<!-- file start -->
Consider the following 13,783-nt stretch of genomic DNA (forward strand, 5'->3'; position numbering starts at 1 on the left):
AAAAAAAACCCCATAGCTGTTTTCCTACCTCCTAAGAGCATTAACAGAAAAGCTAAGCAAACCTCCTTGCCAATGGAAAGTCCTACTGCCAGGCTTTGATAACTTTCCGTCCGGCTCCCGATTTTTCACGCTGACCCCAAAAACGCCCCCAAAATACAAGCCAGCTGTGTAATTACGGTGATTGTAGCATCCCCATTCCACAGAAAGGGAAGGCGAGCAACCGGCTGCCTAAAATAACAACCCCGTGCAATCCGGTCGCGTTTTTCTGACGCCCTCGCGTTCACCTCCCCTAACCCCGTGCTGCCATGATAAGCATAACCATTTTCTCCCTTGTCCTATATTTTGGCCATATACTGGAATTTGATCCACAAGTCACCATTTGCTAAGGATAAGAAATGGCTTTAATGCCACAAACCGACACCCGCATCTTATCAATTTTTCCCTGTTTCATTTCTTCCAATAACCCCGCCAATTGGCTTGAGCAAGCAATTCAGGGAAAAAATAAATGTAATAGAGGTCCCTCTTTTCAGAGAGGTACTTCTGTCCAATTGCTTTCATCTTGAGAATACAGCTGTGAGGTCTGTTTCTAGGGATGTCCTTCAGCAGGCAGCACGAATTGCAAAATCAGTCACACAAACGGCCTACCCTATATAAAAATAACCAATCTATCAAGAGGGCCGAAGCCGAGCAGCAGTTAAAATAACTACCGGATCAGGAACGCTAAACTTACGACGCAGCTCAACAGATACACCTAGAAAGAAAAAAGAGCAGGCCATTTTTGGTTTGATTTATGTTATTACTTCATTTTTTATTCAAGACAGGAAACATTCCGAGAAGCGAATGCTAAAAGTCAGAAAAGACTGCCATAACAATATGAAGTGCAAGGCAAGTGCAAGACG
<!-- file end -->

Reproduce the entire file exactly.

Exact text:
Consider the following 13,783-nt stretch of genomic DNA (forward strand, 5'->3'; position numbering starts at 1 on the left):
AAAAAAAACCCCATAGCTGTTTTCCTACCTCCTAAGAGCATTAACAGAAAAGCTAAGCAAACCTCCTTGCCAATGGAAAGTCCTACTGCCAGGCTTTGATAACTTTCCGTCCGGCTCCCGATTTTTCACGCTGACCCCAAAAACGCCCCCAAAATACAAGCCAGCTGTGTAATTACGGTGATTGTAGCATCCCCATTCCACAGAAAGGGAAGGCGAGCAACCGGCTGCCTAAAATAACAACCCCGTGCAATCCGGTCGCGTTTTTCTGACGCCCTCGCGTTCACCTCCCCTAACCCCGTGCTGCCATGATAAGCATAACCATTTTCTCCCTTGTCCTATATTTTGGCCATATACTGGAATTTGATCCACAAGTCACCATTTGCTAAGGATAAGAAATGGCTTTAATGCCACAAACCGACACCCGCATCTTATCAATTTTTCCCTGTTTCATTTCTTCCAATAACCCCGCCAATTGGCTTGAGCAAGCAATTCAGGGAAAAAATAAATGTAATAGAGGTCCCTCTTTTCAGAGAGGTACTTCTGTCCAATTGCTTTCATCTTGAGAATACAGCTGTGAGGTCTGTTTCTAGGGATGTCCTTCAGCAGGCAGCACGAATTGCAAAATCAGTCACACAAACGGCCTACCCTATATAAAAATAACCAATCTATCAAGAGGGCCGAAGCCGAGCAGCAGTTAAAATAACTACCGGATCAGGAACGCTAAACTTACGACGCAGCTCAACAGATACACCTAGAAAGAAAAAAGAGCAGGCCATTTTTGGTTTGATTTATGTTATTACTTCATTTTTTATTCAAGACAGGAAACATTCCGAGAAGCGAATGCTAAAAGTCAGAAAAGACTGCCATAACAATATGAAGTGCAAGGCAAGTGCAAGACG